Salmonella phage CKT1 and Salmonella Pullorum
While conventional antibiotics have long been used to control Salmonella pullorum infections in poultry, concerns about drug resistance have led to research into alternative methods.
This is where phage therapy comes in – the use of bacteriophages, or viruses that specifically target and infect bacterial cells, to treat bacterial infections.
A recent study evaluating the efficacy of the phage CKT1 against S. pullorum found that a single treatment with the phage significantly improved weight loss in infected chicks. Phage therapy also reduced the enlargement of the liver and spleen that often occurs with S. pullorum infection.
These promising results suggest that phage therapy could be a valuable tool for controlling Pullorum disease in poultry production. However, further research is needed to fully understand its potential as an alternative to antibiotic use.
The authors Jiaqi Huang, Lu Liang, Ketong Cui, Peiyong Li, Guijuan Hao, Shuhong Sun discuss these findings further in their article Salmonella phage CKT1 significantly relieves the body weight loss of chicks by normalizing the abnormal intestinal microbiome caused by hypervirulent Salmonella Pullorum, dated March 2022.
- Pullorum disease caused by Salmonella pullorum is an important disease for the poultry industry due to high morbidity and mortality in many countries.
- Phage therapy is emerging as an alternative strategy to control multidrug-resistant Salmonella infections in young chicks.
- The therapeutic efficacy of Salmonella phage CKT1 against hypervirulent arthritis-causing S. pullorum was investigated, and it was found that a single phage treatment after hypervirulent S. pullorum infection significantly improved chick body weight loss.
- Compared with the enlarged liver and spleen in the group infected with Salmonella alone, phage administration significantly reduced the liver/body and spleen/body weight ratios, the bacterial load on the organs, and the extent of hepatic sinusoidal dilatation and congestion.
Pullorum disease caused by Salmonella Pullorum remains an important disease for the poultry industry due to high morbidity and mortality in many countries.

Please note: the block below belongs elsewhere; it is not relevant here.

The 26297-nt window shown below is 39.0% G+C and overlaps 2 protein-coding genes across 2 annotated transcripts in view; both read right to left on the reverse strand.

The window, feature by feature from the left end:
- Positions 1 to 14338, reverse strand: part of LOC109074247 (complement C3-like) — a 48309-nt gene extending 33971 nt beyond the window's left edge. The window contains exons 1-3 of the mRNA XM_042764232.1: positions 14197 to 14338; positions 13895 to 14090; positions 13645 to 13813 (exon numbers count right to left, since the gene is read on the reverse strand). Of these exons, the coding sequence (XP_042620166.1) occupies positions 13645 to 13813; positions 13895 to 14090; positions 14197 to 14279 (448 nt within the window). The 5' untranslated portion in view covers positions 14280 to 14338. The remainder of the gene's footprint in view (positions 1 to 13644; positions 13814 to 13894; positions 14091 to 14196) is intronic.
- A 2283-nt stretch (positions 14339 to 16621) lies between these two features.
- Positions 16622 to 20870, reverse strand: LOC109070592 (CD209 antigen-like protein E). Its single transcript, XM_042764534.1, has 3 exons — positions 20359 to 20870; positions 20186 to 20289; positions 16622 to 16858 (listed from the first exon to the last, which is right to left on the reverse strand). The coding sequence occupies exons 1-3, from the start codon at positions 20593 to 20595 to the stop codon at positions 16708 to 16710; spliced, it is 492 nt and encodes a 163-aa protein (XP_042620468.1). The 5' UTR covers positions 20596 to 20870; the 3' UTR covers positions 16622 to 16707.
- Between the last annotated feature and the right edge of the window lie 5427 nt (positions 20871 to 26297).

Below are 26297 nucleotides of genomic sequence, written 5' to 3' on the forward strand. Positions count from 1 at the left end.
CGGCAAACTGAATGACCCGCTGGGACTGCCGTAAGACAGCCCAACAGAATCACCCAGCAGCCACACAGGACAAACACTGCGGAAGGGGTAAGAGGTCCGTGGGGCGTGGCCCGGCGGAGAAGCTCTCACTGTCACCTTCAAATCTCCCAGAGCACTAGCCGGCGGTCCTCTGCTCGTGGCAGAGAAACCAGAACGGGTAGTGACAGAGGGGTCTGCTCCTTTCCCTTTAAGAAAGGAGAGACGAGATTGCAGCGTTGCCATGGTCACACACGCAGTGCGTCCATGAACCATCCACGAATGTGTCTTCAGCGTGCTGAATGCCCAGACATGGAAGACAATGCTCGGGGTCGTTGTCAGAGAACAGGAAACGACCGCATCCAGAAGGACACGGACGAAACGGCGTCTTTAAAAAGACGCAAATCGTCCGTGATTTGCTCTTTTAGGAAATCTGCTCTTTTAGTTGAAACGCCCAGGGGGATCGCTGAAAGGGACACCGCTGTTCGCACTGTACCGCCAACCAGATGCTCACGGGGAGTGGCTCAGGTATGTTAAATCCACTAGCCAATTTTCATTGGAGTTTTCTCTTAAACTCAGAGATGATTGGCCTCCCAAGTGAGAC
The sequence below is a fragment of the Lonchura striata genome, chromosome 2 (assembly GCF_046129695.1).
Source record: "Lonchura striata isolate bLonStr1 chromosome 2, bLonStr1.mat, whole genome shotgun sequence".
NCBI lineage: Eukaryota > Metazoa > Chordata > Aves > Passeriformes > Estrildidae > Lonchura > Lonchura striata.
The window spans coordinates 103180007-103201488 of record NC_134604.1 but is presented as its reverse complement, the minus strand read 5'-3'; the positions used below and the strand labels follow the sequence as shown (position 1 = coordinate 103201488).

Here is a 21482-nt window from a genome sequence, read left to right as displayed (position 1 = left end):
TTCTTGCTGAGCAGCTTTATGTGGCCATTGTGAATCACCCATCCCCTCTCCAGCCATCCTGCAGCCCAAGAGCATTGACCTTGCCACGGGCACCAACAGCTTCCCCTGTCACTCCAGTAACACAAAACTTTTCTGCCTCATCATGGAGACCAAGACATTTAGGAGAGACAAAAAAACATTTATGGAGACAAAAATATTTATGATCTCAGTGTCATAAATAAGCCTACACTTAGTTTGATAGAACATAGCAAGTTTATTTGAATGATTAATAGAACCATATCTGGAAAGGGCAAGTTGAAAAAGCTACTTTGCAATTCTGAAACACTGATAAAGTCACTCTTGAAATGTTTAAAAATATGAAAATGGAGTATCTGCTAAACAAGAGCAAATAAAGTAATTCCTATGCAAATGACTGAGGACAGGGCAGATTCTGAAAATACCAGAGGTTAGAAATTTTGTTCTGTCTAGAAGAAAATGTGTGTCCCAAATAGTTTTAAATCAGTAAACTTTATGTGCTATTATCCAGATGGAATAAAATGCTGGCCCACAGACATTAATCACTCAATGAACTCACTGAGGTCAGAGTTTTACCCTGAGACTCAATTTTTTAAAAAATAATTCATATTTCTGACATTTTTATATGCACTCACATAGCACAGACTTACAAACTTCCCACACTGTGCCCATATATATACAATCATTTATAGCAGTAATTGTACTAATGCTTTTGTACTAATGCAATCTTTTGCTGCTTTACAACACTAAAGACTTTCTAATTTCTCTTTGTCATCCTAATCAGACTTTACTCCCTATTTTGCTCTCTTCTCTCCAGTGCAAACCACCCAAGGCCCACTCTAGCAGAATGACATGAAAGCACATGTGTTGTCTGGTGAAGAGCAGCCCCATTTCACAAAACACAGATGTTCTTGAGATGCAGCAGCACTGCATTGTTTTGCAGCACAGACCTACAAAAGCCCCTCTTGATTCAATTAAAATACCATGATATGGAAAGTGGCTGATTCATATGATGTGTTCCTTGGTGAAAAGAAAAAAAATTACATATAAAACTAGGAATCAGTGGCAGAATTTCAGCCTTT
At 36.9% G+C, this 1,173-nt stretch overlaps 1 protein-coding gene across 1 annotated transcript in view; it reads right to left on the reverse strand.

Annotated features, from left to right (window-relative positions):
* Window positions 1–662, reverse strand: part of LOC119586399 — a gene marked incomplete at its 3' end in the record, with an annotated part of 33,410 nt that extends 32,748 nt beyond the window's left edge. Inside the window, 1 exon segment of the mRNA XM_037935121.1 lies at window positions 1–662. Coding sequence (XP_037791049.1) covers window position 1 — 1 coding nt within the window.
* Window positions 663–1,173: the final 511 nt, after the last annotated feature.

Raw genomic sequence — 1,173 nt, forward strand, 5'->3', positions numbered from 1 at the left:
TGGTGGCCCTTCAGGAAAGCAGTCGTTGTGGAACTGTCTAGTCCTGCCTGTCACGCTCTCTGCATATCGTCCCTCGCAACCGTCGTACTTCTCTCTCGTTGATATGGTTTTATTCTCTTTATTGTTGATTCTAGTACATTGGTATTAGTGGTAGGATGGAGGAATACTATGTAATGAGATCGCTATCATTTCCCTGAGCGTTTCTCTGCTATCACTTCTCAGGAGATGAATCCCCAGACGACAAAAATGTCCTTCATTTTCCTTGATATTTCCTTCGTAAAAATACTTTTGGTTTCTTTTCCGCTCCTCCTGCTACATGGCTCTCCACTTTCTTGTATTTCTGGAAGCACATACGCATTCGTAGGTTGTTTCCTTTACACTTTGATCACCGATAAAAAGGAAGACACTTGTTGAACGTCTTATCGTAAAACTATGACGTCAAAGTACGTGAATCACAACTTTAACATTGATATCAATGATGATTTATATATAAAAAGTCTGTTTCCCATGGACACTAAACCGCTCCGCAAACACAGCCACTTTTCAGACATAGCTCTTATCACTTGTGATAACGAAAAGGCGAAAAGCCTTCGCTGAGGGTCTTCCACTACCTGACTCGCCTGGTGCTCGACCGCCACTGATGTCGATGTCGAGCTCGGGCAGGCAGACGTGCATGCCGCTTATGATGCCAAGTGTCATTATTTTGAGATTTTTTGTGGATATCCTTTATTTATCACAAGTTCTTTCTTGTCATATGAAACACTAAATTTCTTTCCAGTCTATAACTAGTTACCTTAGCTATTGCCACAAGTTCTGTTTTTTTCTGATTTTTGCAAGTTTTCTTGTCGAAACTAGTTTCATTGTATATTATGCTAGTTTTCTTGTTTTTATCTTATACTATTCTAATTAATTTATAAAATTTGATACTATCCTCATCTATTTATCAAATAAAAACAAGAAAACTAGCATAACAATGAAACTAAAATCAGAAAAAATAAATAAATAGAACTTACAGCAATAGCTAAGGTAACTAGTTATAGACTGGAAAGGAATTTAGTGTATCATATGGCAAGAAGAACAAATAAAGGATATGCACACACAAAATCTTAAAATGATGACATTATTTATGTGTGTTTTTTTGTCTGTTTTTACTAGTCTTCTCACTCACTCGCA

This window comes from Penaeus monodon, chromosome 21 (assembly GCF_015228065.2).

Phage therapy is becoming an alternative strategy to control multidrug-resistant Salmonella infections in young chicks. However, how bacteriophages affect the growth performance of chicks infected with S. Pullorum remains poorly understood. Herein, we assessed the therapeutic efficacy of Salmonella phage CKT1 against hypervirulent arthritis-causing S. Pullorum.
The results showed that single phage treatment after hypervirulent S. Pullorum infection significantly improved body weight loss of chicks. Compared with enlarged liver and spleen in only Salmonella challenged group, phage administration substantially reduced the liver/body and spleen/body weight ratios, bacterial loads in organs and the degree of hepatic sinusoidal dilatation and congestion.
Moreover, phage CKT1 can enter the organs of chicks and stay for at least 3 d in liver and spleen, and promote higher serum levels of IL-6 production within 6 d postinfection, indicating phage-induced bacterial lysis may be involved in inflammatory immune response to S. Pullorum infection.
Analysis of the microbiome of gastrointestinal tract of chicks demonstrated that Salmonella challenge significantly reduced the relative abundances of Lachnoclostridium and Blautia, resulting in remarkably increased Escherichia-Shigella and Klebsiella becoming the predominant bacterial taxa.
In contrast, the use of phage CKT1 significantly reduced Escherichia-Shigella and Klebsiella populations in intestine, permitting the proliferation of beneficial microbiota in Firmicutes including Lachnoclostridium, Ruminococcus, Lactobacillus, and Pseudoflavonifractor.
In addition, phage alone treatments did not affect the normal gut microbiota structure of chicks, and phage therapy on Salmonella infected chicks increased bacteria species richness in the cecum.
These results suggest that Salmonella phage CKT1 could improve growth performance of chicks challenged with S. Pullorum by normalizing the abnormal intestinal microbiome.
Keywords: Salmonella Pullorum; bacteriophage; chick; growth performance; intestinal microbiome.
Copyright © 2021 The Authors. Published by Elsevier Inc. All rights reserved.